Father’s Day was full and pleasant, we survived an ugly thunderstorm and Monday morning brought new obligations to address. . . .here at the RedBarn and elsewhere, to be sure. I’m still thinking about the ‘dad thing’. They do come in all shapes, sizes and varieties, don’t they? We’re fortunate if we have a dad, or someone who fills that role for us. A calm and loving dad is a bonus!
It had been a perfectly fine summer day earlier, when Charlie and Eliza set sail on our old, beat-up pontoon with plans to catch a few fish and take a swim. A storm can roll in fast, across the low South Dakota hills, whipping up wind and waves on Big Stone Lake. I’ve experienced that. Yikes! As the storm drew closer and the tornado warnings started flashing across the bottom of the TV screen, Dad started getting excited. He made a few calls and found someone who had seen them in the pool on the island. . . .more phone calls, two loyal friends(both dads)promising to locate the kids and decide what would be best. It really does take a village to make it happen some days, doesn’t it?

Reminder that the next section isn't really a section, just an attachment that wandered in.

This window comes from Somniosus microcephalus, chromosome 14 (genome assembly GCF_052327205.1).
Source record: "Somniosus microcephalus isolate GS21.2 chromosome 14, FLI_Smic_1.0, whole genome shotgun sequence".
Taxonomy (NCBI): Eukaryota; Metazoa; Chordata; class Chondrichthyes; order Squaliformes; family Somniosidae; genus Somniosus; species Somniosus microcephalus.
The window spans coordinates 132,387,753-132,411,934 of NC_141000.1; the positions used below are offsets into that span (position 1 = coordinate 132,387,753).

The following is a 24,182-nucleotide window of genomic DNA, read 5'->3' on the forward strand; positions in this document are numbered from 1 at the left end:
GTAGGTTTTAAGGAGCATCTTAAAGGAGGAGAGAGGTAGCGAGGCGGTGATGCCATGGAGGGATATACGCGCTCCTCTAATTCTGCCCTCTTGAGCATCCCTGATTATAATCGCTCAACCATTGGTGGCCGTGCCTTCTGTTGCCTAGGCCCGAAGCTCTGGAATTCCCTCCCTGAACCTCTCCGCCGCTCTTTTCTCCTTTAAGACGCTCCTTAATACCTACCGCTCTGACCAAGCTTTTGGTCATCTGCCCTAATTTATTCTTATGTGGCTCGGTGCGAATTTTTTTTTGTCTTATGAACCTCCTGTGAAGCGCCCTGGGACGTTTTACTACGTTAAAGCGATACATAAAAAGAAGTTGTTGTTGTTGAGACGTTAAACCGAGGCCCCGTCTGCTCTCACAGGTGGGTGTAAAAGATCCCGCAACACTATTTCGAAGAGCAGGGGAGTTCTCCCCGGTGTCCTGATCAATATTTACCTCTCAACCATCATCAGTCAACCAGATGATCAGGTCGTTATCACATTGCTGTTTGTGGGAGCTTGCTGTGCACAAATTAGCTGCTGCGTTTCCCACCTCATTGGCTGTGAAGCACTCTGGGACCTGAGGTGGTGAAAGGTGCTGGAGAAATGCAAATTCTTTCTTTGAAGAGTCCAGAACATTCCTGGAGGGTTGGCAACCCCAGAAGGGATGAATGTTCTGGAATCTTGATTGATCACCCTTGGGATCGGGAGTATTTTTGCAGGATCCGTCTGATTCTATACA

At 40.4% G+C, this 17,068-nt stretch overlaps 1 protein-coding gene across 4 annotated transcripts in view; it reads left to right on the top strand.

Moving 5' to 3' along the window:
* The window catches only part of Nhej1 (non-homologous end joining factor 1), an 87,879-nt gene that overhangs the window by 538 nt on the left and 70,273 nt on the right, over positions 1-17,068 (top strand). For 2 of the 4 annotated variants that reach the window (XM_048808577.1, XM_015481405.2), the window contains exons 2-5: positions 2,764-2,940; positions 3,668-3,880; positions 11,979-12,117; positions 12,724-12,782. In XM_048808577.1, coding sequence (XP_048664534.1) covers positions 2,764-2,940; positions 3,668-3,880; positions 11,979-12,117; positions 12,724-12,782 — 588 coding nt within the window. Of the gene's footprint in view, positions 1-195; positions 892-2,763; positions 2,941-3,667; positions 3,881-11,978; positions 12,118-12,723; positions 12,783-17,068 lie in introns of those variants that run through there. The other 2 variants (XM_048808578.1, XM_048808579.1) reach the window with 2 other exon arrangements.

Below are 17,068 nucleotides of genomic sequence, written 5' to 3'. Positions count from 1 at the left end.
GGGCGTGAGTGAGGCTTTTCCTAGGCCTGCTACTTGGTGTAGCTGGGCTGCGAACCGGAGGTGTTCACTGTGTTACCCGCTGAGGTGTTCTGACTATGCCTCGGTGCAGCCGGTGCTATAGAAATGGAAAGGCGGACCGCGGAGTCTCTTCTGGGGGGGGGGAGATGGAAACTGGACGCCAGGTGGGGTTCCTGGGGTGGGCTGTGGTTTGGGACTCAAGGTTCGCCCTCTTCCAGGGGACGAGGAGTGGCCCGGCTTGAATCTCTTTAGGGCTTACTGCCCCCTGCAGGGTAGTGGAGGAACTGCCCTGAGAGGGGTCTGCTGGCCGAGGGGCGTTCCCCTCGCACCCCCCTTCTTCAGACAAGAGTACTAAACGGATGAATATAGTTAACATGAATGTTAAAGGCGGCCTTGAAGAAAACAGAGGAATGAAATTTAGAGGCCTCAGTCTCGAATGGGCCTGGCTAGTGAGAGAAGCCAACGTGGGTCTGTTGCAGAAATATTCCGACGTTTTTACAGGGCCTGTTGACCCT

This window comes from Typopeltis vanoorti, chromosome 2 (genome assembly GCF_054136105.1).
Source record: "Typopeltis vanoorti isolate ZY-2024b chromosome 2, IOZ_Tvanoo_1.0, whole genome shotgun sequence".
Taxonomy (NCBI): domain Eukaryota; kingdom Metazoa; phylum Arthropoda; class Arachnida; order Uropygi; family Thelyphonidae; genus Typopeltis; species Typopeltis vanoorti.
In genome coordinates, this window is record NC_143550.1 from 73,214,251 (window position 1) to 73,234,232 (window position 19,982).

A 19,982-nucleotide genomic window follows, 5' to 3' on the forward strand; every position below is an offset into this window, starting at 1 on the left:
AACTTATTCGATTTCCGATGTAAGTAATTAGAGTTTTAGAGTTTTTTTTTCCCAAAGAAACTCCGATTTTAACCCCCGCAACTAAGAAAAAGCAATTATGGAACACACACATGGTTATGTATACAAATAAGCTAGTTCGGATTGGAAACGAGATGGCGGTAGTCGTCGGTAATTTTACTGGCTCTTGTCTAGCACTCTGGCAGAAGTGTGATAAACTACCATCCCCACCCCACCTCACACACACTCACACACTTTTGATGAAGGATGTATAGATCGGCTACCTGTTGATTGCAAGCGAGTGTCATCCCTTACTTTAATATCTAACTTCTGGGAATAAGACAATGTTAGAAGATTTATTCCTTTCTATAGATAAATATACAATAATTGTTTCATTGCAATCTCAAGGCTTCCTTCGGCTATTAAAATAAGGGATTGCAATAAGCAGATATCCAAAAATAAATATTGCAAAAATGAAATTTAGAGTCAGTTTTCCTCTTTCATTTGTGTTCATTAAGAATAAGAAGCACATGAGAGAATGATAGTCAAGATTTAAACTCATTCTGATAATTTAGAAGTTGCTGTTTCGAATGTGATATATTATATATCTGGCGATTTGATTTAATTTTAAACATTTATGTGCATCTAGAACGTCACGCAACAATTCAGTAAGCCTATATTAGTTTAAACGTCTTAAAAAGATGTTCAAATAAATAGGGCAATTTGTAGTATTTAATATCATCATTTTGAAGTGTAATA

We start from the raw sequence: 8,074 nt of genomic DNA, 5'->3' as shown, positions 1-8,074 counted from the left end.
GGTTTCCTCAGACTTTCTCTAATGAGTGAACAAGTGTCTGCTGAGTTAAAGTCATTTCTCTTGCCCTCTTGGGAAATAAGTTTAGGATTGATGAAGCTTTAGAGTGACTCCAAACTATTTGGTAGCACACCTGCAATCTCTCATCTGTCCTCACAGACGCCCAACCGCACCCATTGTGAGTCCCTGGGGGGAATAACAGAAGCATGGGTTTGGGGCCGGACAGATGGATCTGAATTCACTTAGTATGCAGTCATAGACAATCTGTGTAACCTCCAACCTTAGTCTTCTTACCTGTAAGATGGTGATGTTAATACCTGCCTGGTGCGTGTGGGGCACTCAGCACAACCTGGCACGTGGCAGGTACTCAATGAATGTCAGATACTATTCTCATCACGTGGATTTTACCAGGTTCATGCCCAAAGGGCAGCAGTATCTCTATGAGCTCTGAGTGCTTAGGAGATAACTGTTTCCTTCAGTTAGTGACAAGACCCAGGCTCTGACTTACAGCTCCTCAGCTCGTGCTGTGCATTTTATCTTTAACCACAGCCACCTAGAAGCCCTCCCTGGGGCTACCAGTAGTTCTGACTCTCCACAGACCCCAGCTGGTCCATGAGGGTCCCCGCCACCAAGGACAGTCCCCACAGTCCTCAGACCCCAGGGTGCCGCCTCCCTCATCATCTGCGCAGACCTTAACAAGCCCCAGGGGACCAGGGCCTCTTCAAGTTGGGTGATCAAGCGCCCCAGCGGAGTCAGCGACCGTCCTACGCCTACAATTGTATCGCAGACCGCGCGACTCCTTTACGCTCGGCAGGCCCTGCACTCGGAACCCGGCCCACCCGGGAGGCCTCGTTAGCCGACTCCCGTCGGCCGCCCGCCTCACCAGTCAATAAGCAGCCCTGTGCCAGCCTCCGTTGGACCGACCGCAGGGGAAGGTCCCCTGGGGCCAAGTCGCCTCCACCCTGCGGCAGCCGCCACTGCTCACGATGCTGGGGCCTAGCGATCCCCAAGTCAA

Dear Old Dad was afraid they would have trouble getting the pontoon loaded on the trailer, with the strong wind that had come up. He drove down to help out at the Meadowbrook landing. The kids arrived on shore safely and were thankful for the extra hand.
Darn, I just love the classic moments when Dad has to choose between “I’m so happy you’re safe” and “you wrecked what?” We have four wonderful adult children who were, as kids go, not that bad of kids. Yet, I could fill a book with the classic moments of kid-has-to-tell-dad-the-truth. Dad’s voice always has a remarkably calm tone when it produces words such as ,”You did what to the brand new lawn mower? Who was driving the car when it hit the tree? Any idea who left the water running upstairs all day? You’re saying the dog broke the windshield on the snowmobile? Where were you when you hit the rock in the lake?” Only thing I can figure out? He must have had his own book, full of classic moments during the growing up years, to guide him as a dad.